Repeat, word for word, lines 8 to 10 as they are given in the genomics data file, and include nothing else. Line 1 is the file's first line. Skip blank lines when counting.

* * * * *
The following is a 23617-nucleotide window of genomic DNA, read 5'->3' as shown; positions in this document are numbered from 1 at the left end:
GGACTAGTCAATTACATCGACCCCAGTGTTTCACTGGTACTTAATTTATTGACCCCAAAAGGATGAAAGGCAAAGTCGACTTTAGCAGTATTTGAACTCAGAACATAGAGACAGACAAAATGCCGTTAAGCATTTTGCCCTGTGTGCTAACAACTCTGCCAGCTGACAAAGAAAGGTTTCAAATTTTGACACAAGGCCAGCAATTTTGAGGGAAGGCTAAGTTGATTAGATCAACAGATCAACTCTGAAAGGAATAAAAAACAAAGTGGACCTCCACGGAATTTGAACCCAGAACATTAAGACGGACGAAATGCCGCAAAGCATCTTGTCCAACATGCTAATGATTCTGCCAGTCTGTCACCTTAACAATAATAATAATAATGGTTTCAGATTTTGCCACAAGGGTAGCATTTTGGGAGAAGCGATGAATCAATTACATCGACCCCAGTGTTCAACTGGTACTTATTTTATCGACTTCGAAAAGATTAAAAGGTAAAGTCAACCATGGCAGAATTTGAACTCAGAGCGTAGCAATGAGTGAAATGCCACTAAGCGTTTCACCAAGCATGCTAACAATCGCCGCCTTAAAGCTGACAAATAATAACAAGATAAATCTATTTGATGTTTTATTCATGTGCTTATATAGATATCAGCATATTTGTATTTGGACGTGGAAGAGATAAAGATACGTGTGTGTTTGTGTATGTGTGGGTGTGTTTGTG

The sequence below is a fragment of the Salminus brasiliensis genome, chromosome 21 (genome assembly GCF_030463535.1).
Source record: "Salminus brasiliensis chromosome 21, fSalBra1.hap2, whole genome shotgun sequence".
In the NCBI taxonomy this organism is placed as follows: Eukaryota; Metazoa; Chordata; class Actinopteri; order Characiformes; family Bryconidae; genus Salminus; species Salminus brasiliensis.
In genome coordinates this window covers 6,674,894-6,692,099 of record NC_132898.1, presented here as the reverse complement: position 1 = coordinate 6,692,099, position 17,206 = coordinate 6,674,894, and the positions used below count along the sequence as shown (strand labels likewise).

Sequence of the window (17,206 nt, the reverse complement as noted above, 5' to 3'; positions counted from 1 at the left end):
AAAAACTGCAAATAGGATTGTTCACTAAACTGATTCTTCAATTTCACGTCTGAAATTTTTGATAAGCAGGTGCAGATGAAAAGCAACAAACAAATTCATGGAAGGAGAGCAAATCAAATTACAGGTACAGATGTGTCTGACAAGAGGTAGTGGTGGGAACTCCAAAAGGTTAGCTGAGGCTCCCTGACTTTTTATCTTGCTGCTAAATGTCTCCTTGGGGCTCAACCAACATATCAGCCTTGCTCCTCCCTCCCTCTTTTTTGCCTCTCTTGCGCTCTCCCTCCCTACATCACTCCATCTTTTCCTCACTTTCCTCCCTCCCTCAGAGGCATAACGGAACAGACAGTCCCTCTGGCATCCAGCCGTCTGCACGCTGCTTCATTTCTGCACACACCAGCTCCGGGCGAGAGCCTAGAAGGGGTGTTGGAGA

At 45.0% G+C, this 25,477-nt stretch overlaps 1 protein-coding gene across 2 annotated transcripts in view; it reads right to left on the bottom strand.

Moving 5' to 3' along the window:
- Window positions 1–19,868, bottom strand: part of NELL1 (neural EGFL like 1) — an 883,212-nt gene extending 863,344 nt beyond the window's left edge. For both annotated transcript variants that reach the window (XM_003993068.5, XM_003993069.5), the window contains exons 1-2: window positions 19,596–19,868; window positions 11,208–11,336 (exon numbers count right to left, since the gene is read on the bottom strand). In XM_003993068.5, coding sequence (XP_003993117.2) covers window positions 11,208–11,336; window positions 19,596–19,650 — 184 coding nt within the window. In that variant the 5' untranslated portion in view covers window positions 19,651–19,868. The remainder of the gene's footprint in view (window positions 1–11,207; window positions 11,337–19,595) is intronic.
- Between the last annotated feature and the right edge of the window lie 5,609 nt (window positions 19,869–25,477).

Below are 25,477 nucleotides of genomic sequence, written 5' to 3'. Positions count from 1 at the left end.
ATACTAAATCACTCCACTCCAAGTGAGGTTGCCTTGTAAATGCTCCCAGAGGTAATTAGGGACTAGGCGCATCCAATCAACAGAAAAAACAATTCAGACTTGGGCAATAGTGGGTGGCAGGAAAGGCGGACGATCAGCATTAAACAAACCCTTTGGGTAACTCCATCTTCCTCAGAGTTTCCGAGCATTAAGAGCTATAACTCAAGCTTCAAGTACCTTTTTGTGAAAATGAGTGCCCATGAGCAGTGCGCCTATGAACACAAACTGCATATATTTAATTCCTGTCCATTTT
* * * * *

AAAAACTGCAAATAGGATTGTTCACTAAACTGATTCTTCAATTTCACGTCTGAAATTTTTGATAAGCAGGTGCAGATGAAAAGCAACAAACAAATTCATGGAAGGAGAGCAAATCAAATTACAGGTACAGATGTGTCTGACAAGAGGTAGTGGTGGGAACTCCAAAAGGTTAGCTGAGGCTCCCTGACTTTTTATCTTGCTGCTAAATGTCTCCTTGGGGCTCAACCAACATATCAGCCTTGCTCCTCCCTCCCTCTTTTTTGCCTCTCTTGCGCTCTCCCTCCCTACATCACTCCATCTTTTCCTCACTTTCCTCCCTCCCTCAGAGGCATAACGGAACAGACAGTCCCTCTGGCATCCAGCCGTCTGCACGCTGCTTCATTTCTGCACACACCAGCTCCGGGCGAGAGCCTAGAAGGGGTGTTGGAGA

At 45.0% G+C, this 25,477-nt stretch overlaps 1 protein-coding gene across 2 annotated transcripts in view; it reads right to left on the bottom strand.

Moving 5' to 3' along the window: